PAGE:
Reiko's Ramblings and Writings

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IFComp 2014 Review: Various Inform Entries (Part 2)

Posted by Reiko on November 13, 2014

This is a review of games from the 2014 Interactive Fiction Competition. Scoring criteria can be found here. All the games in this post are Inform games.

And yet it moves
Author: Orion

This could be the start of a serious quest, but unfortunately it’s marred by some serious problems. Galileo wants you to smuggle his book away, but his house doesn’t even make sense. The garden is east of the front door, and the kitchen is east of the garden but west of the front door. The text is rough too, with plenty of capitalized words in odd places, or the first words of sentences not capitalized.

The early puzzles are reasonable, but then I arrived at Florence and managed to do things out of order. I found the bank without even trying, got the money out, bound the book, and bought supplies, and there’s no sign of the coach. I checked the hints, and there’s supposed to be a whole sequence where you talk to the bookbinder, who sends you to the wine merchant, who sends you to the barber, who has some items from the bank that tells you where it is. I found those items after the fact too, and actually wondered first if I was going to get in trouble for barging into the barber’s attic and swiping the stuff there. (But no, you hardly ever get in trouble for taking things in IF, right?) All that’s completely unnecessary if you explore a bit farther past the bookbinder though, and if you do, then it seems to break the game.

Score: 2
Scoring: base 4, -1 for capitalization and other formatting issues, -1 for broken map and quest sequences

Author: Simon Deimel

It’s an interesting experiment. Flawed, perhaps, but interesting. In the wake of a tragedy, it’s like the PC’s mind has temporarily snapped, and you have to gradually remember where you are and what happened, mostly by thinking about things. You literally can’t see what’s around you at first, and you have to work at seeing things clearly and thinking about them to remember what happened and why you’re there. And then you have to make a choice.

It’s flawed mostly because of the way you sometimes have to think about things multiple times, often after thinking about something else first, before you get the critical next piece of understanding that reveals more about the situation. So it’s sometimes hard to determine what you’re missing. Even on a second playthrough, everything remains out of scope until you go through the process of recognizing it step by step. When it comes time to make a decision, meta commands like save and undo are disabled, which is intended to make the decision feel more final. In practice, it’s more of an annoyance because it means either remembering to make a save halfway through, or going through the whole discovery from the beginning, if you want to try for a different outcome. And it isn’t much easier the second time around to reveal everything.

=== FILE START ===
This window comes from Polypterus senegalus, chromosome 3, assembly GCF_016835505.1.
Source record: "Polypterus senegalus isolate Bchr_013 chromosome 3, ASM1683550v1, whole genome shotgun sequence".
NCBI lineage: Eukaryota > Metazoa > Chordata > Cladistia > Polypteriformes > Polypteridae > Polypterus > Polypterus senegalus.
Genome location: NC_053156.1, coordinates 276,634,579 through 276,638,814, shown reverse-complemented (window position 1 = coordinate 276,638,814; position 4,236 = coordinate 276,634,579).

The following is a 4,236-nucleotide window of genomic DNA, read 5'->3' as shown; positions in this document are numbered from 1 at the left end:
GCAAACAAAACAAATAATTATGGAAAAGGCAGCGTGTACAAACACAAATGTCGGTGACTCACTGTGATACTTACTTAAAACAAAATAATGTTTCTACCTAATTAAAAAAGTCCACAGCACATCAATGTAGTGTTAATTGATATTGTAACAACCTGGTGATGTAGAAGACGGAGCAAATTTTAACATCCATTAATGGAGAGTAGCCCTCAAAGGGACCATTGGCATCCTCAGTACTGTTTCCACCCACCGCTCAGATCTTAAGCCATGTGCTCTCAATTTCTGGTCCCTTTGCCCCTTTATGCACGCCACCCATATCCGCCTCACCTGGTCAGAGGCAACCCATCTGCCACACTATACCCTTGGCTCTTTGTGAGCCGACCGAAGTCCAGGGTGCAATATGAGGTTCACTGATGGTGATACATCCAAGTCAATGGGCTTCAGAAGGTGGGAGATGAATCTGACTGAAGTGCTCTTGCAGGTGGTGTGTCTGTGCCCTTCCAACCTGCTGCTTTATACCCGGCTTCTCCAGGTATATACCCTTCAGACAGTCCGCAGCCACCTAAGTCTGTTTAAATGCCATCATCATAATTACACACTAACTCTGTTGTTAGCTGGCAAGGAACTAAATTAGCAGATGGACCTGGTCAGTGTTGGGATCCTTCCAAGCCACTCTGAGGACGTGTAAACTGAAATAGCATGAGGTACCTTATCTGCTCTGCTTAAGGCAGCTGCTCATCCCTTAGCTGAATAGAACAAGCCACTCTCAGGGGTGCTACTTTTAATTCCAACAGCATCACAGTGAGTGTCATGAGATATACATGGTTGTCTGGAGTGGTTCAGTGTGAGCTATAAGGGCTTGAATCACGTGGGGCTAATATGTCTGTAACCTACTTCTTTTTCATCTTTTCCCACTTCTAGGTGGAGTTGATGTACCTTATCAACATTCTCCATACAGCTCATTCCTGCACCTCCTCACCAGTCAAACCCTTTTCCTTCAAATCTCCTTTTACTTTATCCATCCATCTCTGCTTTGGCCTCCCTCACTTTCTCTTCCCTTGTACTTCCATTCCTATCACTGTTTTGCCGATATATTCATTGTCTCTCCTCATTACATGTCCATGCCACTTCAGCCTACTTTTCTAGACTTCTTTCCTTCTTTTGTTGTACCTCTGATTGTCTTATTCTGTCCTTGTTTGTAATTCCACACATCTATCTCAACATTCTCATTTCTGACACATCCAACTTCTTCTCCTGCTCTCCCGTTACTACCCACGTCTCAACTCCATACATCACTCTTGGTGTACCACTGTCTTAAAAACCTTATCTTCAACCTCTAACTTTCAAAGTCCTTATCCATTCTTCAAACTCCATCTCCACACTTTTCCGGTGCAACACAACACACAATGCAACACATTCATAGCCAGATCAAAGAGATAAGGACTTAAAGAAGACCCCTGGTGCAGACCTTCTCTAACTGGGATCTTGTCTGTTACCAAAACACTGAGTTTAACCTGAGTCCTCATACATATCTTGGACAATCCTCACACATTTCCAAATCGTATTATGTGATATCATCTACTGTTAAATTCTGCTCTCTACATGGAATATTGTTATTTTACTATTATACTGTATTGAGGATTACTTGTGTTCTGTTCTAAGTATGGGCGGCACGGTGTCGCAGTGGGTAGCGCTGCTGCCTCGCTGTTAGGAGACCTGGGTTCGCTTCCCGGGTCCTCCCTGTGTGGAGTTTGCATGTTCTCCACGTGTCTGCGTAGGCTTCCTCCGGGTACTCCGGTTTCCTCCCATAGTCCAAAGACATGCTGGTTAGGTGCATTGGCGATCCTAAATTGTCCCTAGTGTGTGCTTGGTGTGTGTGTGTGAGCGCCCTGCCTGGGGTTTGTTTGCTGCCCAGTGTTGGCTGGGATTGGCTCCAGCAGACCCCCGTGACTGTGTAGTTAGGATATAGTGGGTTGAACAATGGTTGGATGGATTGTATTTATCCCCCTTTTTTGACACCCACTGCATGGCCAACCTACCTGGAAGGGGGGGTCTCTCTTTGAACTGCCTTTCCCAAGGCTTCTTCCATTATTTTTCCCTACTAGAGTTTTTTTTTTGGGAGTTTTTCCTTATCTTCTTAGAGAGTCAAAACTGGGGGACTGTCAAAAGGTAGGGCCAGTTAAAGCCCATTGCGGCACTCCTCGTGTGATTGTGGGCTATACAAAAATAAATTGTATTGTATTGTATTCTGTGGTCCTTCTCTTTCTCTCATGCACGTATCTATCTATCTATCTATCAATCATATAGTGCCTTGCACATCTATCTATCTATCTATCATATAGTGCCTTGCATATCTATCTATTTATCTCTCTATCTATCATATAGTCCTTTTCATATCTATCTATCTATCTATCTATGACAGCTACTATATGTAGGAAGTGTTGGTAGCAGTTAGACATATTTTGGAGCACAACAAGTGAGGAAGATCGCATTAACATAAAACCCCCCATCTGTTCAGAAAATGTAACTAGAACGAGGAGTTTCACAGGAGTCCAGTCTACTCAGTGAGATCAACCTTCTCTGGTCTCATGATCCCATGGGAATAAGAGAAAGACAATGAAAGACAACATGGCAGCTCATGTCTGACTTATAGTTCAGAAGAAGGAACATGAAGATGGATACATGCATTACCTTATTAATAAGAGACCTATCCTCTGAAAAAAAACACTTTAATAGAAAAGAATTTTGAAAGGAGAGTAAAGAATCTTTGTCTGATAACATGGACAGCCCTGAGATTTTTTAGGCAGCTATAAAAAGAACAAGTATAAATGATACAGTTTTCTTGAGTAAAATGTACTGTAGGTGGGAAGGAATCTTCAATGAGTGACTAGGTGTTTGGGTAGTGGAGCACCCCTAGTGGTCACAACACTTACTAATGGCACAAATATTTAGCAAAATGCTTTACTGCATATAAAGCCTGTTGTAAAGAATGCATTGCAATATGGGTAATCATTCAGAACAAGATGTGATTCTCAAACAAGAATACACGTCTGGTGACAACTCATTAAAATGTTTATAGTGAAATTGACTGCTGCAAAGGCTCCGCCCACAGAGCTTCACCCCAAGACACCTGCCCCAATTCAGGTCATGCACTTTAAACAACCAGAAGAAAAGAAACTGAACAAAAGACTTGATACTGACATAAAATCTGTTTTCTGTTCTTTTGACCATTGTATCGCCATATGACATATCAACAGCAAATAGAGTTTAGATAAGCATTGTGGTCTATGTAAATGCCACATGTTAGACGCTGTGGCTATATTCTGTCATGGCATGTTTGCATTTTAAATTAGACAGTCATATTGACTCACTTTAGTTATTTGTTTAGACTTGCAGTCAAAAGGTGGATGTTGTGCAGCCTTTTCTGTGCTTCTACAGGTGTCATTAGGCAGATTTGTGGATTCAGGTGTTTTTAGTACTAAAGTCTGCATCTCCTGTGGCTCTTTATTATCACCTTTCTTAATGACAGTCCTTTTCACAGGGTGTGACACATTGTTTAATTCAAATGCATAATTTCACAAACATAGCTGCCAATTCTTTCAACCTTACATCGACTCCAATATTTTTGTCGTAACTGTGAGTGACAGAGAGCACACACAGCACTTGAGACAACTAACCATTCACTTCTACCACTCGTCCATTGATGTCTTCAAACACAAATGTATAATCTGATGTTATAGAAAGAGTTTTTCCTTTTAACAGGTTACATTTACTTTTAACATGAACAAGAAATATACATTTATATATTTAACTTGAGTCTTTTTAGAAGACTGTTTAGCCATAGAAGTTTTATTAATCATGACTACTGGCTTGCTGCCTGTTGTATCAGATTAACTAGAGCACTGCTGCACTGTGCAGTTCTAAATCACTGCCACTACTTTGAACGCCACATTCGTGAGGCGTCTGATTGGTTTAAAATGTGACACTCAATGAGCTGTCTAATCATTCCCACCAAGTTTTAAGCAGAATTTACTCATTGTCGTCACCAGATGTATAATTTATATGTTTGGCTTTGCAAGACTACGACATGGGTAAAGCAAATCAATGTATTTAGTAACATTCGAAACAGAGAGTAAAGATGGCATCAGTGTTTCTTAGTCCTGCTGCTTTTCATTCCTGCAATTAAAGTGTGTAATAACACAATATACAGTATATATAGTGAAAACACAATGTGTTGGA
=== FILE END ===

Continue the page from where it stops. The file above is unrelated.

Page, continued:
On the other hand, I’d say this is much more successful than Tower (by the same author) as a surreal, experimental piece. The terse nature of his prose works for him in this piece, and it really seems like it’s trying to say something about the nature of vision and insanity.

Score: 7
Scoring: base 7, +1 for thoughtful experiment, -1 for difficult thinking process

Jesse Stavro’s Doorway
Author: Marshall Tenner Winter

At the beginning, there’s a journal with an infodump of information about time-traveling doorways. Then the action is all about looking through a ramshackle house looking for information about where your friend Jesse went. It’s quite the juxtaposition of fantastical and mundane, really. Unfortunately, the implementation is rather thin, and there’s not much to lead to the next thing. The other people in the house, if they talk at all, only respond to one or two things that give the next bit of information, and usually it results in a whole scripted conversation which is very awkward if you trigger it again later. They don’t respond to any other relevant keywords, either.

The whole game is like this. I did finish it, but only by consulting the walkthrough, as there were several occasions where I wouldn’t have found the exact right thing to ask about or do in order to continue. NPC interactions continued to be scripted and strange. Names appeared and disappeared at random times. One guy Riley comes with you for much of the game, but halfway through, his name disappeared and he became “tripping guy” again. Items from previous chapters stay with you even if they’re pointless later. Most of the game is just about getting back to the right year, and there really isn’t much of an ending. It’s all very awkward and railroaded.

Score: 3
Scoring: base 7, -1 for awkwardly scripted conversations, -1 for railroaded plot, -1 for thin implementation, -1 for lack of ending


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